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Remembering Injustice in Indian Country

cp06003vRock Creek  While in the trailer last week, I had finished the recent volume by Timothy Egan, Short Nights of the Shadow Catcher:  The Epic Life and Immortal Photographs of Edward Curtis, then by happenstance “my friends at BCGEU” in Canada had given me a copy of the recently published The Inconvenient Indian:  A Curious Account of Native People in North America by Thomas King at the Rock Creek Rendezvous, and by some magical coincidence that seems to lie somewhere between fate and destiny, my daughter, Dine’ gave me a commemorative photo album of Polaroid pictures of the rendezvous whose cover was the 1905 picture “Entering the Badlands” by of course Edward Curtis.   Not sure what that all means, but I’m smart enough to realize that at this point, it’s a sign of something, and I should go with it.

            Though the books were as different as night and day in many ways; Indian country might be seen as their common thread running between them.

Curtis for over a century has been recognized as one of the magisterial photographers of Indians across North America.   Egan’s framework was a riches-to-rags story of an obsession that consumed Curtis’ life and career as he sought to record in twenty volumes the past and sometimes the present of tribes and bands of Native Americans and first Canadians across North America.  His signal accomplishment over decades was the completion of this twenty volume photographic and anthropological tour de force on Indians throughout North America.   Egan paints a story of both success and lack of appreciation for the task from institutions throughout the country.   Much of Curtis’ field work was finally underwritten by the legendary cutthroat financier J.P. Morgan during a time of Morgan’s late career that Egan describes as largely consisting of collecting art and mistresses across several continents.   Before one can finally say that at least there is one good thing Morgan did in his life, it seems that as soon as he died though his family begrudgingly continued to fund Curtis’ field work they valued it so little that they sold all 20,000 original plates of his work to a dealer for $1000 in the Great Depression just to be rid of it all.   Each full set is now valued at between two and three million dollars.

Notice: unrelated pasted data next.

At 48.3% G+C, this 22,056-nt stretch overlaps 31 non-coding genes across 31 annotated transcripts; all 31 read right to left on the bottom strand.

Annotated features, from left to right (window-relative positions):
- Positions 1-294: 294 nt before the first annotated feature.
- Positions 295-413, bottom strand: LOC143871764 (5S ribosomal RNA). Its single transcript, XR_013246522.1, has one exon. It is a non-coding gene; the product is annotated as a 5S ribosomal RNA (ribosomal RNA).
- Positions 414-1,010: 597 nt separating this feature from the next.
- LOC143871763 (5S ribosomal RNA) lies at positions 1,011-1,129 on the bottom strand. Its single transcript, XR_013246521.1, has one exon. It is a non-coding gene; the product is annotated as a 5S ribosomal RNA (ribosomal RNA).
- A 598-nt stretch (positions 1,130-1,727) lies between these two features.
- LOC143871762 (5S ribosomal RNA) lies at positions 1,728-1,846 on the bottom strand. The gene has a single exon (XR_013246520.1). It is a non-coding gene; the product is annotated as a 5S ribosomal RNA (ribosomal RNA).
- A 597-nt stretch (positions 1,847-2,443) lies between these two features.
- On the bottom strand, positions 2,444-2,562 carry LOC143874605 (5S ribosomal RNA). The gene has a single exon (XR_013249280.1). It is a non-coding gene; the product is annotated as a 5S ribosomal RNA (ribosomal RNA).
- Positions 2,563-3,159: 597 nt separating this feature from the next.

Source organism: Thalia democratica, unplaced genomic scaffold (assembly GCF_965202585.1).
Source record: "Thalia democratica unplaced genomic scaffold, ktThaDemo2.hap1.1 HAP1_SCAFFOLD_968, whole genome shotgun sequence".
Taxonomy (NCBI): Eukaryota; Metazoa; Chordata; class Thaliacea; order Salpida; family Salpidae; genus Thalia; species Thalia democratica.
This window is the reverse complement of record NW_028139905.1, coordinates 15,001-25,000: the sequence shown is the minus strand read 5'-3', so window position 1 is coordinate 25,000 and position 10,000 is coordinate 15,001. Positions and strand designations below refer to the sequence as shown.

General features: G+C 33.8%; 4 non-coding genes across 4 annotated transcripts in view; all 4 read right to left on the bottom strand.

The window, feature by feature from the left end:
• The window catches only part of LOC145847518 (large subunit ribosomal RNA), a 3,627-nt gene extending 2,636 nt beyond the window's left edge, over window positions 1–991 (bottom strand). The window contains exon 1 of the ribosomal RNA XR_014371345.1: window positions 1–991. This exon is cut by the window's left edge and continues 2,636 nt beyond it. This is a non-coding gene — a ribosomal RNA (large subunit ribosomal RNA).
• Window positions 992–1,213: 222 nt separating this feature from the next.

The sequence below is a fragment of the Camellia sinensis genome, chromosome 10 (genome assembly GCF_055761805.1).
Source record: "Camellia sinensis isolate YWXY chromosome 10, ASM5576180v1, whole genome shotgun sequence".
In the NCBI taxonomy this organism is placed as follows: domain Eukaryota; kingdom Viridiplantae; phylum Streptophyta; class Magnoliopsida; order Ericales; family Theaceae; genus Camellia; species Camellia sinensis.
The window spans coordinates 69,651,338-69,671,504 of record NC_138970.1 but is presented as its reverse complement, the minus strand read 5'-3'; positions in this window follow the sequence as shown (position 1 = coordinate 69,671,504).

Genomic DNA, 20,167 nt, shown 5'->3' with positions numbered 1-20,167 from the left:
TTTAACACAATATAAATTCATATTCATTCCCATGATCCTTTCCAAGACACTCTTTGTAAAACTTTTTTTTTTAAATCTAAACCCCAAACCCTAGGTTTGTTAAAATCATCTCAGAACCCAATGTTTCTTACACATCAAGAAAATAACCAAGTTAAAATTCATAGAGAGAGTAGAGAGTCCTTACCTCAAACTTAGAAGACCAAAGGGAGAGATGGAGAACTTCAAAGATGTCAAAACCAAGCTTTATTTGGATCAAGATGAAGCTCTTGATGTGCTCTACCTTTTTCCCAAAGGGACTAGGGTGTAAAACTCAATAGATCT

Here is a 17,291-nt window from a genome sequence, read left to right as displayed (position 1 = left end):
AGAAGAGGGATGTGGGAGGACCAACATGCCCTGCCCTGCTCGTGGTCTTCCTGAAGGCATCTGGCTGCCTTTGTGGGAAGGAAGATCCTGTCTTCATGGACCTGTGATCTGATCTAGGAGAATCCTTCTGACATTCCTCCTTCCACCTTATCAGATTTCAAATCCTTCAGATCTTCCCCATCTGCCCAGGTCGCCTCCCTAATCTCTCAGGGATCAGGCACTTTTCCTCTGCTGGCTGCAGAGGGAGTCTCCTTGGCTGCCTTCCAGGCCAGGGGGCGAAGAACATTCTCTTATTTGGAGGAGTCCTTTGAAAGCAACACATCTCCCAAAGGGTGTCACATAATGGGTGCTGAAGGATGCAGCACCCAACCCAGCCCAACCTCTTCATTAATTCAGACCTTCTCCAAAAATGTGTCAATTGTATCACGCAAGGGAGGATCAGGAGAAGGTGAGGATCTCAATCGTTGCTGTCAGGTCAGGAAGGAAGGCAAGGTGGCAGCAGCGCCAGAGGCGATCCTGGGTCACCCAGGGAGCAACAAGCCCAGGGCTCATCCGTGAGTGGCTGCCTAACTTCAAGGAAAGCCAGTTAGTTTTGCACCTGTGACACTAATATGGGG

If Egan’s book is largely designed to resurrect the reputation of an a man unappreciated in his own time, King’s Inconvenient Indian is a book that reads like a clever, barbed, incisive and comprehensive indictment of an entire people unappreciated in all of the times since Europeans set foot on North American soil.   And, of course “unappreciated” does not remotely express the genocide, oppression, double-dealing, and downright hate and exploitation that has greeted the native population in the US and Canada for the last number of centuries.   You might think that you have heard all of this before and what new is there to be said, well, yes and no, but in King’s hands the skilled organization of the relatively short book and his cheeky, witty telling of horrible stories of injustice is devastatingly effective and a one-volume refresher course that would surely punctuate any impression that some booming casinos and benign neglect had somehow “solved” the problems of justice for the native peoples.  

            Reading the books together makes Egan’s book on Curtis pale by comparison.   In King’s hands Curtis is involved in “cowboy-and-Indian” or what he calls “Dead Indian” mythmaking, and though Egan briefly acknowledges that Curtis rarely lifted a finger in advocating for justice for native peoples other than telling and photographing their story or at least a version of their story, the Inconvenient Indian by contrast would essentially shrug at the fact that Curtis was not heralded for his epic work as “guilt by association” at worse and “par for the course” at best. 

            Curtis work simply as art might stand taller if it were not so clear from Egan’s book that art operates here as a plaything for the rich since any that would hold Curtis’ work as a public good would have to value the lives and aspirations of native peoples as a primary interest.   King reminds us that no one cares and justice is still something sought without success.   King ends with some high notes in looking at the deals to make for a separate Inuit area in Canada and the Alaskan Native Corporations, but that’s another trick up his sleeve, since there are scores of examples from our times that he offered earlier making it clear that these problems are evergreen and still waiting for justice.